We also apologize in advance. Some parts of this post may be specific to a people in a time that you may not identify with. But that is the people & time that we are from. And this post is important to us.

So take yourself back in time to 1995. We were students of architecture, in a south asian setting. We learnt how to “live, breathe and dream” in the material. Drawings were hand-drawn and hand inked. Glass Curtain walls was not yet the norm; air conditioning rare; Raw untreated sewage was dumped in rivers. Many believed in sourcing and building local. Green Architecture was not a “brand”- it was the norm.

Forward to 1999: AutoCAD was introduced in architecture schools as the preferred medium of drawing. Few held out against the “mechanization” of the “art” of hand drawing. Others embraced it. We were somewhere in the middle. New technologies in building were introduced. Some held back and others embraced it. But raw sewage still found its way to rivers.

In such a time, where old ideologies were meeting the new, an idea was born. This idea was not special in the overall scheme of things. In retrospect, it was probably not even great design. But in a conservative society which was starting to question its conventional wisdom, this idea was trying to push the boundaries of its own circumstance.

An idea of a LIVING BRIDGE.

It was unheard of in India.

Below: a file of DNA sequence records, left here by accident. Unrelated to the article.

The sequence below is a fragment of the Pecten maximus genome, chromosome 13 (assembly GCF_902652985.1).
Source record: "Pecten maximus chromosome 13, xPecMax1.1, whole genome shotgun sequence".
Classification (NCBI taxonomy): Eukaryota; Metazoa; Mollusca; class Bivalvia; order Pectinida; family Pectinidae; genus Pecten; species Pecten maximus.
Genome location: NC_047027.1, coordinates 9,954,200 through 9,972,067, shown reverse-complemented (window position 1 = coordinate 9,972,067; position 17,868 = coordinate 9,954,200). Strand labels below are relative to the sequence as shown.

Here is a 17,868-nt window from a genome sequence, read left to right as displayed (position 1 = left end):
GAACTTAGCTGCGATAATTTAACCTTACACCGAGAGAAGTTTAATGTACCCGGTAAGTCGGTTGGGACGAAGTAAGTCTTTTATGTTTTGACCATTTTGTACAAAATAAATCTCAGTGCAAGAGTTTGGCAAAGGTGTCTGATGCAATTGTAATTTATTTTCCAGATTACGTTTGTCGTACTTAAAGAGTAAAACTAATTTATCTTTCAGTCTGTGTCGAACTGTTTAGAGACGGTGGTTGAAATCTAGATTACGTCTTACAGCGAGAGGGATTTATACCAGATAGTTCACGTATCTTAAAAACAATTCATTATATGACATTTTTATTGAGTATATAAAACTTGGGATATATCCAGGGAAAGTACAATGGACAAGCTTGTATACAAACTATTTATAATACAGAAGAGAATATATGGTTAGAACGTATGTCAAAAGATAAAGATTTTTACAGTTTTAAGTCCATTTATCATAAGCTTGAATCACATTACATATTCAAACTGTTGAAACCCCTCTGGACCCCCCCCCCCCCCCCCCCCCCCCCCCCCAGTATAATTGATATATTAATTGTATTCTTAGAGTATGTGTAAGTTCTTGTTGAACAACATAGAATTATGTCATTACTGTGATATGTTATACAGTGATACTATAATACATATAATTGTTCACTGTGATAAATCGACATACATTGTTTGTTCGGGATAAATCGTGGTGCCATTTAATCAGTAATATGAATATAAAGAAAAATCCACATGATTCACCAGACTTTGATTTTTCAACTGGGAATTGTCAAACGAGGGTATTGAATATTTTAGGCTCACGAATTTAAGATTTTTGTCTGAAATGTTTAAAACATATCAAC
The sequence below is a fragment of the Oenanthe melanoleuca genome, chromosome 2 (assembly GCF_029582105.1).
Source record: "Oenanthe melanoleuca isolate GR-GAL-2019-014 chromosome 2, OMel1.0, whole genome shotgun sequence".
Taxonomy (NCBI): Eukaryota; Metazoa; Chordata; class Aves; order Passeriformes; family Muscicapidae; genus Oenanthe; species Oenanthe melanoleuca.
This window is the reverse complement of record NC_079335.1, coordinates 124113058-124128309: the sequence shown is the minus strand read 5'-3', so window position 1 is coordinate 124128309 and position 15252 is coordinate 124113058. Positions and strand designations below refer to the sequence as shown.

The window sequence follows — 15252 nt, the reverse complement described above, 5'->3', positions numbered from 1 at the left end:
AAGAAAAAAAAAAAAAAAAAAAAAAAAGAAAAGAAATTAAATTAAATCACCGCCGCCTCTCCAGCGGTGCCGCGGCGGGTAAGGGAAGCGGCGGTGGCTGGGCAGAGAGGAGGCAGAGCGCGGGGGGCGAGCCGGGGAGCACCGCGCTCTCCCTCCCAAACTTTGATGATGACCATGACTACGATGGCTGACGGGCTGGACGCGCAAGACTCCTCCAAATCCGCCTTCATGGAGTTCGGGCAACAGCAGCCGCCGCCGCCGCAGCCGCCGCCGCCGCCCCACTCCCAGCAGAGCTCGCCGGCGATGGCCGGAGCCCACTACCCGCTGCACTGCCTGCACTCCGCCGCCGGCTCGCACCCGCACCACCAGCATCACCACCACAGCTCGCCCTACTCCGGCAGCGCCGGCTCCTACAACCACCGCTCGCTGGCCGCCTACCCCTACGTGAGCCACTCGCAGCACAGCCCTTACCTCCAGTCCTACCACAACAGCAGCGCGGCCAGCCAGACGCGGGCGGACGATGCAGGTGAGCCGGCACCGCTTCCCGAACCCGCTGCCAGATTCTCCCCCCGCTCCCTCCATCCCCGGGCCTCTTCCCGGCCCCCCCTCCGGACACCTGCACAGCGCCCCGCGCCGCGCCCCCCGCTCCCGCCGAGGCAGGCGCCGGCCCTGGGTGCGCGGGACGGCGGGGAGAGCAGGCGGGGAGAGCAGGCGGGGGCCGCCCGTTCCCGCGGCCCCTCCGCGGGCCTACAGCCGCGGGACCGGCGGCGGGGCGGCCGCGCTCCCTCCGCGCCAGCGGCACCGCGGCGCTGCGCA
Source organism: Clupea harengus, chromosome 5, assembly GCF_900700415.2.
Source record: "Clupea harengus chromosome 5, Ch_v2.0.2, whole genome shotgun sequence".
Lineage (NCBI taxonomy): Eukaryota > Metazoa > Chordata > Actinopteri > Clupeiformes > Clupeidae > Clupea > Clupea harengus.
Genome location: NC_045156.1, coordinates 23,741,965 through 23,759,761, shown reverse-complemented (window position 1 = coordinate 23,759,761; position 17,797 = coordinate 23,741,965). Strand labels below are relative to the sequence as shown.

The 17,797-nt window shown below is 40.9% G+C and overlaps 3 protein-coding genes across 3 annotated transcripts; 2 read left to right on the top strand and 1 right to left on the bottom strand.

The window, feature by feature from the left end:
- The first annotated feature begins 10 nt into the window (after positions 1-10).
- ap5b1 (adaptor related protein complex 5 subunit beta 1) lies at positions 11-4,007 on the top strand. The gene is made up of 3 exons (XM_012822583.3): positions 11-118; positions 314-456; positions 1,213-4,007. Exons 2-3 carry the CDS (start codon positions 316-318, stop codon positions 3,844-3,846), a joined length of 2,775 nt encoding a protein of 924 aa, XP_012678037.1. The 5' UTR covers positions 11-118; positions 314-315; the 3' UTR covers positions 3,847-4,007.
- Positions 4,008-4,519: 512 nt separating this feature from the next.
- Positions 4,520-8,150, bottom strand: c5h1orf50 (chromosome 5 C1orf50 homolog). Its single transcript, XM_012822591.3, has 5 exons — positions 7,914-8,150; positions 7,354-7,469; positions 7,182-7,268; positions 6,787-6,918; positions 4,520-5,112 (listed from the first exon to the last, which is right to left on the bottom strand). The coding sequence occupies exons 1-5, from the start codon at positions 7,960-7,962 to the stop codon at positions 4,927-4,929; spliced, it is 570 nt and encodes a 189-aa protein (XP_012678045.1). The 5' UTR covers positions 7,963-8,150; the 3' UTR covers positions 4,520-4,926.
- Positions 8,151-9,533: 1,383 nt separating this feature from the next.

The technology to make it glamorous was not mainstream yet. So it stayed unglamorous and tried to do the best it could with what it knew.

5 copy
6 copy

This BRIDGE would try to connect a highly affluent/developed area of a city with its low-income area. It would try to make a city LOOK TOWARDS its river rather than treat it like a sewage drain. It would try to bring RESPECT to the river in the hope that future generations may enjoy its beauty. And it would try to be an Urban street in a city that was slowly forgetting its own street life.

4 copy
3 copy

This LIVING BRIDGE did not look like much, but it had great ideals for itself. It wanted to change the city and then change the world!

This idea was submitted to the then Environment/Urban Development authority.

And there it lay buried for years, waiting patiently.

In 2011, there are advertisements that a fabulous new “living bridge” will be built in a city in north India. This bridge will make the river’s waterfront a place to be. It will be shaped after the water side communities abroad. It will be GLAMOROUS, it will be GREAT and it will be BEAUTIFUL. It will make a statement to the world!


It is an idea whose time has come.
But remember, you saw it here first…:)!


Blast from the past

So recently we rediscovered sidewalk chalk as a medium of art. And that brought back fond memories of an event in the Guggenheim (or in front of it) in 2005. It was not too creative, but it was real fun!



UrbSpace: Bike racks

New category that covers urban spaces everywhere. We should mention that for several years the design and use of urban space has been our daily bread. Why haven’t we posted that much about it, you ask? Because we want to look at things from a different perspective: one of art, one of the human scale, one of what catches the eye. In this process we realized that space is the same everywhere–inside and outside. Only the scales of construction are different.

The mark of any well designed space is that it blends into the background and allows interactions to take place.

The mark of a good bike rack is that it is art when in use, and art when not in use too…like these bike racks designed by our friends Jacklitsch/Gardner Architects for the NYC DOT City Racks competition in 2008. More on their design here.

J/G Bike rack NYC

J/G Bike rack NYC

Or the ones designed by Jason Farnsworth for the Easton Bike Rack Art Program. More on Jason here.



Artist info